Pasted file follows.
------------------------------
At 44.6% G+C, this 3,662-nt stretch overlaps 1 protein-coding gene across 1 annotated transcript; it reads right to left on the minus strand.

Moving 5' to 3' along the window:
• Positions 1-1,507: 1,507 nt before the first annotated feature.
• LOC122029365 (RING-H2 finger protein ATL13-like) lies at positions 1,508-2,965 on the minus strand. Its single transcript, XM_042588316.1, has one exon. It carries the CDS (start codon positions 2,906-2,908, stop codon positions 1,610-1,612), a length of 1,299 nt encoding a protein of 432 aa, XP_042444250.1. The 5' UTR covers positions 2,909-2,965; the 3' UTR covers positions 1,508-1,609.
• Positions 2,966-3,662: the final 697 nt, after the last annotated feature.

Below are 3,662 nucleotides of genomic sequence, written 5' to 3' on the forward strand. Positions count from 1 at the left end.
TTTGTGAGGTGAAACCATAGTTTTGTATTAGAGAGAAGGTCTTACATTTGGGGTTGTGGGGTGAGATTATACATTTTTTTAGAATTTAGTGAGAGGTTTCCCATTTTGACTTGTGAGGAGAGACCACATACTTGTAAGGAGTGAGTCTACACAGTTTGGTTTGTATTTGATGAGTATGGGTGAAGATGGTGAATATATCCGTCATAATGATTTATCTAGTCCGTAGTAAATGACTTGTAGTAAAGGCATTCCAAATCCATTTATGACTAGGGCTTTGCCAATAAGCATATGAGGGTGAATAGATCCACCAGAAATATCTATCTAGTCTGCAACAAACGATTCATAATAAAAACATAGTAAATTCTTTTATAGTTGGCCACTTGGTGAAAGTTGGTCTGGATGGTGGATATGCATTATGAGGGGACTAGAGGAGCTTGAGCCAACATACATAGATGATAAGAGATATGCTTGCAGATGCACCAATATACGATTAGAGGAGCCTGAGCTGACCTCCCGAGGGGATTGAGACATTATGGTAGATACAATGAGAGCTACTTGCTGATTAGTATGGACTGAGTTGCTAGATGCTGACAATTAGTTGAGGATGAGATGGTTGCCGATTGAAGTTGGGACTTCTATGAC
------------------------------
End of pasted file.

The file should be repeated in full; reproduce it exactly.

At 44.6% G+C, this 3,662-nt stretch overlaps 1 protein-coding gene across 1 annotated transcript; it reads right to left on the minus strand.

Moving 5' to 3' along the window:
• Positions 1-1,507: 1,507 nt before the first annotated feature.
• LOC122029365 (RING-H2 finger protein ATL13-like) lies at positions 1,508-2,965 on the minus strand. Its single transcript, XM_042588316.1, has one exon. It carries the CDS (start codon positions 2,906-2,908, stop codon positions 1,610-1,612), a length of 1,299 nt encoding a protein of 432 aa, XP_042444250.1. The 5' UTR covers positions 2,909-2,965; the 3' UTR covers positions 1,508-1,609.
• Positions 2,966-3,662: the final 697 nt, after the last annotated feature.

Below are 3,662 nucleotides of genomic sequence, written 5' to 3' on the forward strand. Positions count from 1 at the left end.
TTTGTGAGGTGAAACCATAGTTTTGTATTAGAGAGAAGGTCTTACATTTGGGGTTGTGGGGTGAGATTATACATTTTTTTAGAATTTAGTGAGAGGTTTCCCATTTTGACTTGTGAGGAGAGACCACATACTTGTAAGGAGTGAGTCTACACAGTTTGGTTTGTATTTGATGAGTATGGGTGAAGATGGTGAATATATCCGTCATAATGATTTATCTAGTCCGTAGTAAATGACTTGTAGTAAAGGCATTCCAAATCCATTTATGACTAGGGCTTTGCCAATAAGCATATGAGGGTGAATAGATCCACCAGAAATATCTATCTAGTCTGCAACAAACGATTCATAATAAAAACATAGTAAATTCTTTTATAGTTGGCCACTTGGTGAAAGTTGGTCTGGATGGTGGATATGCATTATGAGGGGACTAGAGGAGCTTGAGCCAACATACATAGATGATAAGAGATATGCTTGCAGATGCACCAATATACGATTAGAGGAGCCTGAGCTGACCTCCCGAGGGGATTGAGACATTATGGTAGATACAATGAGAGCTACTTGCTGATTAGTATGGACTGAGTTGCTAGATGCTGACAATTAGTTGAGGATGAGATGGTTGCCGATTGAAGTTGGGACTTCTATGAC